Behind the Curtain at TMM

Is There A 'Bratzilla' In Your House?

This week's parenting conversation (which will air tomorrow) perked up my ears. The sticky social predicament of handling a friend's misbehaving child — or "Bratzilla" — is something that I've now experienced from both sides.

This weekend, I spent part of Saturday at a museum, and there was this kid. He was about 2 years old, and he spent most of his time literally running through the exhibits. Every time he saw one of those ropes or barriers that are supposed to signal people to keep their distance, he ran under them or climbed over them, giggling and jumping up and down. Attempts to keep this little tyke in-check were met with kicking, crying, screaming tantrums.

What could have been a relaxing outing turned into a first-class workout of my nerves. That's because this was my kid.

Having spent close to two decades of my adult life as a spectator of parenthood, tutt-tutting moms who failed to keep their little darlings from behaving like wild beasts in public, I've got to acknowledge a certain karmic justice to my current challenges. And I know now that having a kid misbehave in a public place, or away from home, can present a logistical nightmare.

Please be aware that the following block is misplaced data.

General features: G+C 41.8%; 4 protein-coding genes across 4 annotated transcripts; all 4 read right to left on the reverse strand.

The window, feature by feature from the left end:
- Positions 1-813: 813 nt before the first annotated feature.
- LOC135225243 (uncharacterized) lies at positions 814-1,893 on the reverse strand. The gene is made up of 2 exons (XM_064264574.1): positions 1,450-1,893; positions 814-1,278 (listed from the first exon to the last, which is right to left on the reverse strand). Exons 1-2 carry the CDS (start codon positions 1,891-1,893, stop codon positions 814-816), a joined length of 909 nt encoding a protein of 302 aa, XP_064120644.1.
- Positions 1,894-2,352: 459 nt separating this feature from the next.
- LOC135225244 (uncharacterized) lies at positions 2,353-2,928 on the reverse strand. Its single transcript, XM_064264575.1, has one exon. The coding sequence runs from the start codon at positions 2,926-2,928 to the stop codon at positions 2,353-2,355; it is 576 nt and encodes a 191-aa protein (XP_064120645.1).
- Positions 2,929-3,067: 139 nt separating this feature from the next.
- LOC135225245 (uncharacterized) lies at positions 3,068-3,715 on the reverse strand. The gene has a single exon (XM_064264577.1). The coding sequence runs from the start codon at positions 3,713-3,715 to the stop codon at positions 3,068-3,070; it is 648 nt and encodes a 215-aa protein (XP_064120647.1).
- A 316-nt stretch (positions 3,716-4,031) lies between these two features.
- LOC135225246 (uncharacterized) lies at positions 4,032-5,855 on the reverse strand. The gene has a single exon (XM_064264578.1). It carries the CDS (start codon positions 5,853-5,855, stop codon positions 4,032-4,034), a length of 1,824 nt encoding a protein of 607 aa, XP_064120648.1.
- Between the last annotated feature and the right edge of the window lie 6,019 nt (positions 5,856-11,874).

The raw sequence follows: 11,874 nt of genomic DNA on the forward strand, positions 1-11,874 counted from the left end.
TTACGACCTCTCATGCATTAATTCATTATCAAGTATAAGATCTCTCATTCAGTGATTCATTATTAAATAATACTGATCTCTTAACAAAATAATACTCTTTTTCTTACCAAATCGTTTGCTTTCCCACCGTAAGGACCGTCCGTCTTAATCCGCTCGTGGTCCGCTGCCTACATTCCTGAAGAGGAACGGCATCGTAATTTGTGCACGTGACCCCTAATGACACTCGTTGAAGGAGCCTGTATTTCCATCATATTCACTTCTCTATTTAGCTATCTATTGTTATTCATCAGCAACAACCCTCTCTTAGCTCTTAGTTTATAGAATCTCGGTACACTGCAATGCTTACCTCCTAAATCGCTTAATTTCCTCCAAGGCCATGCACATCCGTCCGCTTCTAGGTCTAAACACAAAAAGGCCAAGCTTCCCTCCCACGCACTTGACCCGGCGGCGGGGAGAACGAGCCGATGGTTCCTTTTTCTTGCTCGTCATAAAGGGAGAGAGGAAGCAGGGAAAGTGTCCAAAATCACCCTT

Take my own semi-sweet, wonderful son, Liam. When I'm at home and he throws a tantrum, I have a few strategies: I'm doing my best NOT to go the corporal punishment route, so I take him up to his crib or sit him down on a step for a time out. Sometimes, I follow my uncle's advice and ignore him — I walk to another room until he sees that a tantrum will NOT win my attention, and then he settles down.

But you just can't do this stuff away from home. I thought about using my strategies at the museum. But if I had left him kicking and crying on the floor, he could get trampled; if I walked away, he could get lost; and the museum didn't have any handy, unused staircases for a time out.

I can't imagine a friend's house is much more discipline-friendly than your average museum. Are you going to ask your friend to join you in leaving a room in their OWN house to let your kid work through a meltdown?

Are you going to say, "Liam is thrashing around like a madman. Can you let me put him in your master bedroom — the one with your prized collection of glass figurines — until he calms down?"

Um, not really.

So to all those who see themselves as Bratzilla victims, I'd ask that, when your friends tell you little Johnny or Sue is NOT a monster, but a dear wonderful child most of the time, give them a break and take their word for it.

... And join us for tomorrow's Bratzilla-themed parenting discussion. You'll hear how these situations aren't always as they appear.

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